The General Conference.

Elder Orson Pratt then addressed the congregation, opening his discourse by referring to the organization of the Kingdom of God forty-four years ago today, and the nature of that organization, it being the Kingdom of God, organized on the earth, never to be thrown down again, but which was to continue from that time henceforth and forever.  That Kingdom was not organized by man, nor by man’s wisdom, but by revelation from Jesus Christ, he having guided and directed everything in connection with it, and bestowed authority upon his chosen agents to perform the work.  For centuries prior to that event, Christian denominations had been organized without revelation, their organizers not even pretending to have received one sentence from the Lord in relation to the work they had undertaken; and in this respect the Latter-day Saints differed widely and essentially from all other denominations of Christians.  Men, without revelation, might organize a great variety of forms of government, both of a civic and ecclesiastical character; but though, in the framing of these several organizations, their founders obtained all the information possible from history, sacred and secular, without revelation from heaven they lacked the foundation and authority necessary to secure the approval of the Almighty, and to insure recognition by him.

It was impossible for people to learn their duties today from what God had said to somebody else centuries ago.  It would be just as reasonable, in the organization of a civil government, to say “the canon of laws is sealed up, and we need no legislators now, the laws framed by those who have lived are all sufficient.”  This would be quite as consistent as to suppose that God, eighteen hundred years ago, gave all the information he ever intended to give in relation to the guidance of his people and the government of his affairs here on the earth.  In civil governments, continually changing circumstances required the continued labor of the legislator; the laws of last year would not meet all the requirements of this year, and those which were made ten years ago might be altogether unsuited for the events and circumstances of today.

The speaker then adduced instances of commands given by the Almighty, to individuals and communities in times past, which would be totally inapplicable to those now living; among them the command given to Abraham to leave his native land, Chalden, to go to a land he knew not of, which was to be given to him and his seed for an everlasting possession; also the command given to Moses to go and deliver Israel from Egypt.  These and other instances referred to, and almost numberless others which might be adduced, were intended for and were binding only upon the persons or people to whom they were given.  It was not so, however, with the great moral principles which God had at various times revealed, neither with the ordinances of the gospel; they were binding throughout all time upon all people when declared and made known to them.  But in regard to special revelations and commandments, there would be thousands and tens of thousand given, during the establishment of God’s Kingdom in the last days, which would be binding only upon those to whom they came.  Of this latter class several were mentioned, among them, a revelation given to Joseph Smith to organize baptized believers into the kingdom of God on the 6th of April, 1830; also one given through the Prophet Joseph to himself (the speaker) in November, 1830, commanding him to go forth and preach the gospel to the nations of the earth, to prepare the way of the Lord for his second coming, and to lift up his voice long and loud, and cry repentance to this crooked and perverse generation.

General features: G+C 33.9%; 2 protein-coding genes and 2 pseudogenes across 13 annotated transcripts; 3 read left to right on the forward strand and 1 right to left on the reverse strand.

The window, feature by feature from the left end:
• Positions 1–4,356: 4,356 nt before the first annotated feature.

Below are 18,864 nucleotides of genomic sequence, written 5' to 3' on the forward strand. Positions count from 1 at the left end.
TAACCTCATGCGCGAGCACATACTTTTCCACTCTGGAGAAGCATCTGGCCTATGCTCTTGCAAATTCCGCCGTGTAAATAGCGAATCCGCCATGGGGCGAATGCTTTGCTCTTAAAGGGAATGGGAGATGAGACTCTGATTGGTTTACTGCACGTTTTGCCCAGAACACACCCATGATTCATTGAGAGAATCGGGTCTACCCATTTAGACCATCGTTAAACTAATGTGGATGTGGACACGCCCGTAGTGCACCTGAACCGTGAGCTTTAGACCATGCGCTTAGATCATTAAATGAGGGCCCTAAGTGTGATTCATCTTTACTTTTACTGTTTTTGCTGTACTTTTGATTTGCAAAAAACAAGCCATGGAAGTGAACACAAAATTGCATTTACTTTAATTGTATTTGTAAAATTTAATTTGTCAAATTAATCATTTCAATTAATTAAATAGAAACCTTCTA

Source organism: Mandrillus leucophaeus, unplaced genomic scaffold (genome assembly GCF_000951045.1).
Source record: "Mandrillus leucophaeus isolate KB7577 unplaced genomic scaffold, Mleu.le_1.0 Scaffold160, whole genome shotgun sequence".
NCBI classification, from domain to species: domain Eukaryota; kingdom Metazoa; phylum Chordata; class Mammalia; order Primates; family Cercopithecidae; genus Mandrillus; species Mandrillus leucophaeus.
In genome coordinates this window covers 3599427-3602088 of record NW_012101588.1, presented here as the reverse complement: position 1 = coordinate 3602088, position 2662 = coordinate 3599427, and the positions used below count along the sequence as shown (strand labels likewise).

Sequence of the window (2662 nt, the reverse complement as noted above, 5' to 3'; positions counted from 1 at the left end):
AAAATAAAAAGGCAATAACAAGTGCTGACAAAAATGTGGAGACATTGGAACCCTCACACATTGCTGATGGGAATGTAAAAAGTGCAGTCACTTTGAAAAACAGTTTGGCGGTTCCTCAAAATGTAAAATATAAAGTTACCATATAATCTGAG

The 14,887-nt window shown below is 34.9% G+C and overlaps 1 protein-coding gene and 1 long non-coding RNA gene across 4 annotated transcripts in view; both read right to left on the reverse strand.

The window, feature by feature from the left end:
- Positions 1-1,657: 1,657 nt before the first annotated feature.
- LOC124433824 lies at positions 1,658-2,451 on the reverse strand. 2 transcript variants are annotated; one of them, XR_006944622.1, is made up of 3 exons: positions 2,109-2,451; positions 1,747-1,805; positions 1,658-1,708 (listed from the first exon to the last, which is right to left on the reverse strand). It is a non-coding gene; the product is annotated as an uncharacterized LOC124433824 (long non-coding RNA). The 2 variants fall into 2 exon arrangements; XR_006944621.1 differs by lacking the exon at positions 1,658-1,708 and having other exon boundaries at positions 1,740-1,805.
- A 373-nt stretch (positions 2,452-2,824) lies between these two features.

Elder Pratt then referred to the principle of consecration and to the practice thereof and the results it produced among the ancient inhabitants of North and South America, who, as the Book of Mormon informs us, were converted to the truth very shortly after the crucifixion of the Savior, who, soon after his resurrection and ascension in Asia, appeared to the people of this land, and organized his church among them, and so great were the manifestations of the power of God in their midst, that they were soon all converted to, and carried out, the law of full consecration, for a long period, realizing as the result thereof, a great foretaste of heaven upon earth.  But when they apostatized from that order, God’s judgment speedily followed them, and they were finally almost wholly destroyed, in a great battle which took place in what is now called New York State.

In the early history of the church God had revealed this law to the Latter-day Saints, and required them to obey it.  They had failed to do so thus far; but now the servants of God were being moved upon to urge an order upon the attention and practice of the Saints, which would approximate to, and prepare them for, this higher order, which must be practiced by all in the church when they returned to Jackson county to rebuild the waste places of Zion.

[Deseret News, Apr. 8, 1874]

[transcribed and proofread by David Grow, Sept. 2006]

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